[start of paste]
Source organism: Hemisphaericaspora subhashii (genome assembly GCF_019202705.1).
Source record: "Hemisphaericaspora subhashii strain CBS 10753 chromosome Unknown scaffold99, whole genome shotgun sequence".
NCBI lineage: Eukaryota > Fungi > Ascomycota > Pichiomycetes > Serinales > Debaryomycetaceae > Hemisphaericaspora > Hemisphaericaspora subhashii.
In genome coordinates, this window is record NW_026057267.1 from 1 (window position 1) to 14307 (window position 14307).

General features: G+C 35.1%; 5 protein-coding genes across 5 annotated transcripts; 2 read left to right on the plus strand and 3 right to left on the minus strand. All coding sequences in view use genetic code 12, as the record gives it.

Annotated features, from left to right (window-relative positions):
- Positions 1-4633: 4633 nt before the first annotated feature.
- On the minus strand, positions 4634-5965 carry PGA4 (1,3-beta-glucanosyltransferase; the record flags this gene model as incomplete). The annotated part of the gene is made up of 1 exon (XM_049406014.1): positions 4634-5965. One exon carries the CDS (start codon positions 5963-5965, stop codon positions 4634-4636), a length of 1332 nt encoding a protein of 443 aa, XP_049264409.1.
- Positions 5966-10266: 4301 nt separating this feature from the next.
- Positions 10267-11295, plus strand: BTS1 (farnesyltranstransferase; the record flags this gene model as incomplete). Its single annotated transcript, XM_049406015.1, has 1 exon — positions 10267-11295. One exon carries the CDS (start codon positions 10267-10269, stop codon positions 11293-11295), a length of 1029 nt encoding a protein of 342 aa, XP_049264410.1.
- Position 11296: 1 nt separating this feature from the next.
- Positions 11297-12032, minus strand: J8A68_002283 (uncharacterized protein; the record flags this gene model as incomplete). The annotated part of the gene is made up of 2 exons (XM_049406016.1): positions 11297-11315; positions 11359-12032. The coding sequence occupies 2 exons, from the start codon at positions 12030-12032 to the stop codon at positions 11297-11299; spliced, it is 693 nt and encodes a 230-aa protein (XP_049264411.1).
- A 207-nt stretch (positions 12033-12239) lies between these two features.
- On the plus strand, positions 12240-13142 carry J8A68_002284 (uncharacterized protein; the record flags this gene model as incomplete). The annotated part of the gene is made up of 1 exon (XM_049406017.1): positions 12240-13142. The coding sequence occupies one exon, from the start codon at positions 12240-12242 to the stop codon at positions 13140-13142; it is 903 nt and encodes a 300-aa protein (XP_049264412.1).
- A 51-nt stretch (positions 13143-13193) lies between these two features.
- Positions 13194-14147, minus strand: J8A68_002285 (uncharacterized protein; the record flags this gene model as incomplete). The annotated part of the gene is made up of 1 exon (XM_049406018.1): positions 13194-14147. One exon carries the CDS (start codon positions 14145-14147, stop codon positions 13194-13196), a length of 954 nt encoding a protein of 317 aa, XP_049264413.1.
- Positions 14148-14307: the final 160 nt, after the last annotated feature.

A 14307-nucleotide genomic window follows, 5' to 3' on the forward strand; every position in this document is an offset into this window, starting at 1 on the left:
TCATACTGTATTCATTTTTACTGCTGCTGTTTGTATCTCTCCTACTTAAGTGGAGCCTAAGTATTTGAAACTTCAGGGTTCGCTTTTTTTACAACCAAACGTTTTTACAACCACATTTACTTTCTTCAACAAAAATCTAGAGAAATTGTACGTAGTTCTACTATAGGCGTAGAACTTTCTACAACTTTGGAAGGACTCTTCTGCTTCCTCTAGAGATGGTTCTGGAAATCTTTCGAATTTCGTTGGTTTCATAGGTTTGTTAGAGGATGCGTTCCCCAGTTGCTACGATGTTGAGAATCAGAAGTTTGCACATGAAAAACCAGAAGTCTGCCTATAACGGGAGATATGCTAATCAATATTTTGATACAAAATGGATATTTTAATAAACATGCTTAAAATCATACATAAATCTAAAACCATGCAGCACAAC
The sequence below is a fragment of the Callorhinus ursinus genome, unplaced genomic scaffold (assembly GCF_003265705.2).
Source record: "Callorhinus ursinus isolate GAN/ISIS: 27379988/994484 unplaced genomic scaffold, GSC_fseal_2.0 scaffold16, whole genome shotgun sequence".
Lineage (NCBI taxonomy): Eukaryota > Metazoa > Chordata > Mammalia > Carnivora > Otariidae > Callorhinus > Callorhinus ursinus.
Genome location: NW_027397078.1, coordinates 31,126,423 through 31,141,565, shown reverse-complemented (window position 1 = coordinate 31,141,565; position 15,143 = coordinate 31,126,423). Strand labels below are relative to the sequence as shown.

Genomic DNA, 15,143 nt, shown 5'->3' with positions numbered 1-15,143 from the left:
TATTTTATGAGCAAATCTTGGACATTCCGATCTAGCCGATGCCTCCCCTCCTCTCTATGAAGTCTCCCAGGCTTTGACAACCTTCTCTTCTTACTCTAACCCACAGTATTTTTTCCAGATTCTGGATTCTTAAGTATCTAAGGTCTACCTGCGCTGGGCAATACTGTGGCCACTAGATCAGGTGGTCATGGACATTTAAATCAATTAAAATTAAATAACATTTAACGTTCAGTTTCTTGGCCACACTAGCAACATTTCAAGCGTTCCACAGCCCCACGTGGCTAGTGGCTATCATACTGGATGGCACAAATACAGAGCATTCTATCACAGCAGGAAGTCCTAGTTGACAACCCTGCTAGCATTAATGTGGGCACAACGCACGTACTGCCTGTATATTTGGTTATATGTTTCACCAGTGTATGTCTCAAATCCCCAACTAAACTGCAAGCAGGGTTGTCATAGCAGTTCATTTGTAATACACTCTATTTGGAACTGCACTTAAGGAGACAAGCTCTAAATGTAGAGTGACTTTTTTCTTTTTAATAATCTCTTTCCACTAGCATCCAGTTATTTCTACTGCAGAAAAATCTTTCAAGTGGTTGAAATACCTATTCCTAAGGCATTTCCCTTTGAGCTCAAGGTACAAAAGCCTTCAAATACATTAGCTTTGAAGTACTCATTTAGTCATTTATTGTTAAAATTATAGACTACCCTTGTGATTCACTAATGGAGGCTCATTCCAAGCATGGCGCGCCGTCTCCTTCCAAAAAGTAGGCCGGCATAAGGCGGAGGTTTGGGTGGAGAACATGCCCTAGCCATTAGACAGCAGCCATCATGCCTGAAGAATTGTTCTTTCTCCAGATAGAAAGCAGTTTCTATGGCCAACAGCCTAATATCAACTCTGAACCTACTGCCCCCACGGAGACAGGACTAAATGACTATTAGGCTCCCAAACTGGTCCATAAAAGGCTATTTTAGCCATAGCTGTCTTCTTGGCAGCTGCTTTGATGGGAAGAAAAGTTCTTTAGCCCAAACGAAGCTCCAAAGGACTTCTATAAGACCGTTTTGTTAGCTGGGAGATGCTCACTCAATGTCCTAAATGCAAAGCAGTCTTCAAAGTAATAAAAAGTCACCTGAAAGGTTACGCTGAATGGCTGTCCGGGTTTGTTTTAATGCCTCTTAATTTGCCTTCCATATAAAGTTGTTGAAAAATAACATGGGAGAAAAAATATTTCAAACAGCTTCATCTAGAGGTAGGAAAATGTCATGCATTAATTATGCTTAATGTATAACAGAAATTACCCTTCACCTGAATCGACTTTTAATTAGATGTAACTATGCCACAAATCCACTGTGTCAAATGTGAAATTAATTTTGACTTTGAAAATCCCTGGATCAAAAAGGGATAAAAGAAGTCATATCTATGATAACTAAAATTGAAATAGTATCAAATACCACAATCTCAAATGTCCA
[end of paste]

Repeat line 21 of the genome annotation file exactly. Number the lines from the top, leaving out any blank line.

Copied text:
Source record: "Callorhinus ursinus isolate GAN/ISIS: 27379988/994484 unplaced genomic scaffold, GSC_fseal_2.0 scaffold16, whole genome shotgun sequence".